BP Plc rebounded in London trading and the cost of insuring the company against default tumbled after an agreement to phase in payments to a $20 billion fund to compensate victims of the worst oil spill in U.S. history.
BP scrapped dividends and pledged asset sales yesterday to meet President Barack Obama’s demand to set up the fund in response to the Gulf of Mexico oil spill. Its shares have slumped 45 percent since the Deepwater Horizon rig exploded on April 20, wiping about 55 billion pounds ($81 billion) off the London-based company’s value.
“It brings some clarity, but obviously we still don’t know whether $20 billion will be enough or whether the company will need more,” said Colin Morton, who helps manage about $1.7 billion at Rensburg Fund Management in Leeds, England. “If this is the final cost, it’s more than adequately reflected in the price.”
Chief Executive Officer Tony Hayward told Congress today that he was “deeply sorry” for the explosion and spill. BP’s Chairman Carl-Henric Svanberg agreed on payments over four years to finance an independent body that will settle claims resulting from the damaged oil well after a meeting with Obama at the White House yesterday.
BP jumped 6.7 percent to 359.70 pence in London after earlier rising as much as 9.7 percent, the biggest intraday gain since November 2008. The shares fell 1.5 percent yesterday to 337 pence, the lowest since April 1997.
Halting the dividend, reducing investments in drilling and selling oil and gas fields will do enough to ensure the company’s financial stability, Chief Financial Officer Byron Grote said yesterday.
The deal to phase payments into the fund “allows us to stage our injections in a way that I hope now provides comfort to debt and equity markets,” Grote said.
BP had faced increased pressure from U.S. lawmakers to settle damage claims and suspend the dividend in the run-up to yesterday’s meeting at the White House.
“A line has been drawn,” said Manoj Ladwa, a London-based senior trader at ETX Capital. “It’s likely that we are going to see less of the aggressive rhetoric that we saw out of the U.S. administration going forward.”
The agreement to cut three quarters of dividend payments and set up the fund removed BP from a four-hour stint among companies the bond market labels distressed.
BP’s bonds rose, with the spread on its 1 billion euros of 4.5 percent notes due November 2012 narrowing to 538 basis points from 696 basis points yesterday, according to HSBC Holdings Plc prices on Bloomberg. The yield premium on the 500 million pounds of 4 percent bonds due December 2014 was at 360 basis points, from 411 basis points.
The company’s bonds were the most active in U.S. trading yesterday. BP’s $750 million of 1.55 percent notes maturing in 2011 fell 0.125 cent to 94.375 cents on the dollar after jumping 2.25 cents yesterday, according to Trace, the bond-price reporting system of the Financial Industry Regulatory Authority.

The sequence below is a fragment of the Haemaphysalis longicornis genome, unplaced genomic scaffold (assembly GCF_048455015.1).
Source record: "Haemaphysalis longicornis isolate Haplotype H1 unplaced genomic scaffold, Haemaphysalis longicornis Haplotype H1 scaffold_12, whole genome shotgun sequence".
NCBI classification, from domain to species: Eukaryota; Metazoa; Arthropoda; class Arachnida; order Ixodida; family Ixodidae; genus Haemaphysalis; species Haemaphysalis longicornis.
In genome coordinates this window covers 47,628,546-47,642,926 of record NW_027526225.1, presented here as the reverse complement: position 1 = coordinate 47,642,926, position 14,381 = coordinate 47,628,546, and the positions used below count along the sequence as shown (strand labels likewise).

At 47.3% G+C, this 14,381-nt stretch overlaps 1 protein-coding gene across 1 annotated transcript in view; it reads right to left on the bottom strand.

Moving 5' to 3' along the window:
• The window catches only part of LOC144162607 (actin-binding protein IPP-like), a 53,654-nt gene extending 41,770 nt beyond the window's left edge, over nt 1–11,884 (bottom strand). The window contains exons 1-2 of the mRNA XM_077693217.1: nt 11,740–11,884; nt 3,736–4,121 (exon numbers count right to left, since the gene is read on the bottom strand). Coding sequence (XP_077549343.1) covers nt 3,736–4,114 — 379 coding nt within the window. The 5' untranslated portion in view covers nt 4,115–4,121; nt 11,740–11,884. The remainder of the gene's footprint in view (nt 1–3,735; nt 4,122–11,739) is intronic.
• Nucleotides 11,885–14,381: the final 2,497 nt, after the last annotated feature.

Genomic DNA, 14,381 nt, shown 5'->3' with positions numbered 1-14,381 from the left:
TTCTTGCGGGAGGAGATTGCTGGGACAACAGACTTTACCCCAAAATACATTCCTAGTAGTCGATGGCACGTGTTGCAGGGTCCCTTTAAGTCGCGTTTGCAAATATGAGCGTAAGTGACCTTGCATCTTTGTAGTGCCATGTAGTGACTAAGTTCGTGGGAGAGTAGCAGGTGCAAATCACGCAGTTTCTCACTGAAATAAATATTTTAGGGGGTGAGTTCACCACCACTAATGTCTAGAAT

The cost of protecting BP’s debt against default for one year fell 344 basis points to 653, after climbing as high as 1,075 yesterday, CMA DataVision prices show.
“A more normal political atmosphere and measures to address debt concerns will emphasize that the shares have sold off too far,” Jon Rigby, an analyst at UBS AG, wrote in a note to clients. UBS cut its price target on the shares by 10 percent to 525 pence.
BP will raise $10 billion this year selling assets, Grote said in his call with investors, concentrating on oil and gas fields that aren’t central to the company’s business.
Share gains may be limited after Obama said the fund won’t cap BP’s liability for cleanup costs or supersede the rights of individuals or states to sue the company.
“There seems to be some relief in the United States, but I’m not so sure about some investors, particularly the income funds, will be quite so sanguine about this,” said Peter Hutton, a London-based analyst at NCB Stockbrokers Ltd.
BP has spent about $1.6 billion on containing and cleaning up the spill so far. The company’s spending for cleanup and liabilities may reach $40 billion, Standard Chartered Plc estimated last week.
The U.S. government this week increased its estimate of the oil leak to 35,000 to 60,000 barrels a day.
“Even if the final cost totals $40 billion and BP is liable for 100 percent, the shares look oversold,” Richard Griffith, a London-based analyst at Evolution Securities Ltd., wrote in a report.
Still, he urged caution about buying the shares until after the so-called relief wells BP is drilling to plug the bottom of the damaged well are completed in August.
BP captured 18,600 barrels of oil from the leaking well yesterday, the most since the spill began, according to its website.